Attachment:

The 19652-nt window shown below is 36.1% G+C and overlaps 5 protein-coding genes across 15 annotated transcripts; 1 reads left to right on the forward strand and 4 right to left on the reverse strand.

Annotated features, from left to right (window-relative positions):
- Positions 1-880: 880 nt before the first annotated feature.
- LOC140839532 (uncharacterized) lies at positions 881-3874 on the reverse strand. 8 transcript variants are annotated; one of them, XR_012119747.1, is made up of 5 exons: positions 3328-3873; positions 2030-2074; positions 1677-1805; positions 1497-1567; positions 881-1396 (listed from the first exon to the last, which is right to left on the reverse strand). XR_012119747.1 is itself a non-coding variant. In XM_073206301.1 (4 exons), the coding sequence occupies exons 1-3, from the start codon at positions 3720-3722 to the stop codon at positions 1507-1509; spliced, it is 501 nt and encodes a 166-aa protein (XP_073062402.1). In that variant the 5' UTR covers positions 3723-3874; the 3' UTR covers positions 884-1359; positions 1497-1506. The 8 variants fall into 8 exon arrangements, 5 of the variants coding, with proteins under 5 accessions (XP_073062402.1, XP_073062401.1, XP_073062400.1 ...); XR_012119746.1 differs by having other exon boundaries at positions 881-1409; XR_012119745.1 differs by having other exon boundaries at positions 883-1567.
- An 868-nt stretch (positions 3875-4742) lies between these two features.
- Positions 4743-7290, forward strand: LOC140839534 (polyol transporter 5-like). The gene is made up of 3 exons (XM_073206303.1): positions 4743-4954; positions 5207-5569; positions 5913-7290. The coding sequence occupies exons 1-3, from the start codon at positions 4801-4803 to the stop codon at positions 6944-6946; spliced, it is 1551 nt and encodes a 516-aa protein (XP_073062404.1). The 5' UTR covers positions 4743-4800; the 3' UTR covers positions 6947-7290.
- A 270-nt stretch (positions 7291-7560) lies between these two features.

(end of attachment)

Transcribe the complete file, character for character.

The 19652-nt window shown below is 36.1% G+C and overlaps 5 protein-coding genes across 15 annotated transcripts; 1 reads left to right on the forward strand and 4 right to left on the reverse strand.

Annotated features, from left to right (window-relative positions):
- Positions 1-880: 880 nt before the first annotated feature.
- LOC140839532 (uncharacterized) lies at positions 881-3874 on the reverse strand. 8 transcript variants are annotated; one of them, XR_012119747.1, is made up of 5 exons: positions 3328-3873; positions 2030-2074; positions 1677-1805; positions 1497-1567; positions 881-1396 (listed from the first exon to the last, which is right to left on the reverse strand). XR_012119747.1 is itself a non-coding variant. In XM_073206301.1 (4 exons), the coding sequence occupies exons 1-3, from the start codon at positions 3720-3722 to the stop codon at positions 1507-1509; spliced, it is 501 nt and encodes a 166-aa protein (XP_073062402.1). In that variant the 5' UTR covers positions 3723-3874; the 3' UTR covers positions 884-1359; positions 1497-1506. The 8 variants fall into 8 exon arrangements, 5 of the variants coding, with proteins under 5 accessions (XP_073062402.1, XP_073062401.1, XP_073062400.1 ...); XR_012119746.1 differs by having other exon boundaries at positions 881-1409; XR_012119745.1 differs by having other exon boundaries at positions 883-1567.
- An 868-nt stretch (positions 3875-4742) lies between these two features.
- Positions 4743-7290, forward strand: LOC140839534 (polyol transporter 5-like). The gene is made up of 3 exons (XM_073206303.1): positions 4743-4954; positions 5207-5569; positions 5913-7290. The coding sequence occupies exons 1-3, from the start codon at positions 4801-4803 to the stop codon at positions 6944-6946; spliced, it is 1551 nt and encodes a 516-aa protein (XP_073062404.1). The 5' UTR covers positions 4743-4800; the 3' UTR covers positions 6947-7290.
- A 270-nt stretch (positions 7291-7560) lies between these two features.